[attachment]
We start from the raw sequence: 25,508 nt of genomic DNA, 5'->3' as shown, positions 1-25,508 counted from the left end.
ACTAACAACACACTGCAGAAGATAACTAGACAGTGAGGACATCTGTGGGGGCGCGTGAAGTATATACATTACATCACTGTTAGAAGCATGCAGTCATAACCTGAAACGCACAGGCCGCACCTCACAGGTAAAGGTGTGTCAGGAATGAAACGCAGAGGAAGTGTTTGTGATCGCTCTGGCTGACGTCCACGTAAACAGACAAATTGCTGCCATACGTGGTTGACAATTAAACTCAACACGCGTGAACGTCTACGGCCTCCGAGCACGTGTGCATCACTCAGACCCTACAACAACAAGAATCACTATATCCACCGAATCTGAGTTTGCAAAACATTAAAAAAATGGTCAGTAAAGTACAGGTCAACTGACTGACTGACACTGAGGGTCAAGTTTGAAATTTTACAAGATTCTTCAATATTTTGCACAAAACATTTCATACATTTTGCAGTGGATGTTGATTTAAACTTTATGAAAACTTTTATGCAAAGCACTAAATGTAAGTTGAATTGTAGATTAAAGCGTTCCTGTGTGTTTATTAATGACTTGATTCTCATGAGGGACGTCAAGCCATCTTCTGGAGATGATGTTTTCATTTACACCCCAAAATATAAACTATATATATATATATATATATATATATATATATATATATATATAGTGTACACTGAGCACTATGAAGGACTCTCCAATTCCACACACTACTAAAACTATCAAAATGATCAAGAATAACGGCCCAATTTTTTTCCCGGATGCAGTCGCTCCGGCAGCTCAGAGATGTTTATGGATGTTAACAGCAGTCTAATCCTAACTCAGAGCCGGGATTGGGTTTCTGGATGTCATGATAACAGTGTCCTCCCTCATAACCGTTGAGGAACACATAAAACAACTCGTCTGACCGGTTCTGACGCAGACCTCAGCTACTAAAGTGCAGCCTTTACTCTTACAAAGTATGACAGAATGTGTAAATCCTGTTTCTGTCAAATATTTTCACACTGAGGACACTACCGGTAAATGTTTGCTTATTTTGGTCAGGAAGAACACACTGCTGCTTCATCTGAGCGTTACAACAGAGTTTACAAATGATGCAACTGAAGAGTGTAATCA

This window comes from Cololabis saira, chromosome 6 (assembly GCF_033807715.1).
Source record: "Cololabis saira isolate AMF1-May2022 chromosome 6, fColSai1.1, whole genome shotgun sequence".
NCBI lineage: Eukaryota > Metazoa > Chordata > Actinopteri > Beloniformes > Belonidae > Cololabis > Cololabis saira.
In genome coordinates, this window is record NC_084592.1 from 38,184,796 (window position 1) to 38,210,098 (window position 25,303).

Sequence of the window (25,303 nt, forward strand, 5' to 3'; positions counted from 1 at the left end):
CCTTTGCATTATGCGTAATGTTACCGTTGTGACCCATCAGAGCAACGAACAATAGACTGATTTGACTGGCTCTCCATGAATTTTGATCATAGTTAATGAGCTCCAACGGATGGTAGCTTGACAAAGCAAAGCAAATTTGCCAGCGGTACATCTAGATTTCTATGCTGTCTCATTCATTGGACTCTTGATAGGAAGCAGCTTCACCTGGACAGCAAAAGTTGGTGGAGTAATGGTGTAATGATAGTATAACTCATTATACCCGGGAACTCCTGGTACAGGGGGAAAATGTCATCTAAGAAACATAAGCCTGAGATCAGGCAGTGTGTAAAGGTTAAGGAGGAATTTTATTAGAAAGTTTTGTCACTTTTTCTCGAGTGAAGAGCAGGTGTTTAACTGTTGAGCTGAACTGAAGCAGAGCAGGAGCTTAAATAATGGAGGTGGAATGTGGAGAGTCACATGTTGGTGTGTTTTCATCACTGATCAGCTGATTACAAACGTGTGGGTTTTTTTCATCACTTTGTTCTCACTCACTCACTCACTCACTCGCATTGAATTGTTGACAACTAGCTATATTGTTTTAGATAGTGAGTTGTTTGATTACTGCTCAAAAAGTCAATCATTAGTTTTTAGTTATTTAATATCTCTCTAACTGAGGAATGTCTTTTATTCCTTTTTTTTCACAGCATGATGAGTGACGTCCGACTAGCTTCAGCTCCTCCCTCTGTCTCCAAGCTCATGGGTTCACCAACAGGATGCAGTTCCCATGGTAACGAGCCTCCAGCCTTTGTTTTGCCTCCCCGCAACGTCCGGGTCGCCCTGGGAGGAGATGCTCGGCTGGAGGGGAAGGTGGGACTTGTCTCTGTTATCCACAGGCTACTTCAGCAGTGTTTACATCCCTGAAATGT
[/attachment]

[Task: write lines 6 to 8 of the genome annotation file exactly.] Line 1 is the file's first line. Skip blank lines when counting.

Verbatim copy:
In genome coordinates, this window is record NC_084592.1 from 38,184,796 (window position 1) to 38,210,098 (window position 25,303).

Sequence of the window (25,303 nt, forward strand, 5' to 3'; positions counted from 1 at the left end):
CCTTTGCATTATGCGTAATGTTACCGTTGTGACCCATCAGAGCAACGAACAATAGACTGATTTGACTGGCTCTCCATGAATTTTGATCATAGTTAATGAGCTCCAACGGATGGTAGCTTGACAAAGCAAAGCAAATTTGCCAGCGGTACATCTAGATTTCTATGCTGTCTCATTCATTGGACTCTTGATAGGAAGCAGCTTCACCTGGACAGCAAAAGTTGGTGGAGTAATGGTGTAATGATAGTATAACTCATTATACCCGGGAACTCCTGGTACAGGGGGAAAATGTCATCTAAGAAACATAAGCCTGAGATCAGGCAGTGTGTAAAGGTTAAGGAGGAATTTTATTAGAAAGTTTTGTCACTTTTTCTCGAGTGAAGAGCAGGTGTTTAACTGTTGAGCTGAACTGAAGCAGAGCAGGAGCTTAAATAATGGAGGTGGAATGTGGAGAGTCACATGTTGGTGTGTTTTCATCACTGATCAGCTGATTACAAACGTGTGGGTTTTTTTCATCACTTTGTTCTCACTCACTCACTCACTCACTCGCATTGAATTGTTGACAACTAGCTATATTGTTTTAGATAGTGAGTTGTTTGATTACTGCTCAAAAAGTCAATCATTAGTTTTTAGTTATTTAATATCTCTCTAACTGAGGAATGTCTTTTATTCCTTTTTTTTCACAGCATGATGAGTGACGTCCGACTAGCTTCAGCTCCTCCCTCTGTCTCCAAGCTCATGGGTTCACCAACAGGATGCAGTTCCCATGGTAACGAGCCTCCAGCCTTTGTTTTGCCTCCCCGCAACGTCCGGGTCGCCCTGGGAGGAGATGCTCGGCTGGAGGGGAAGGTGGGACTTGTCTCTGTTATCCACAGGCTACTTCAGCAGTGTTTACATCCCTGAAATGT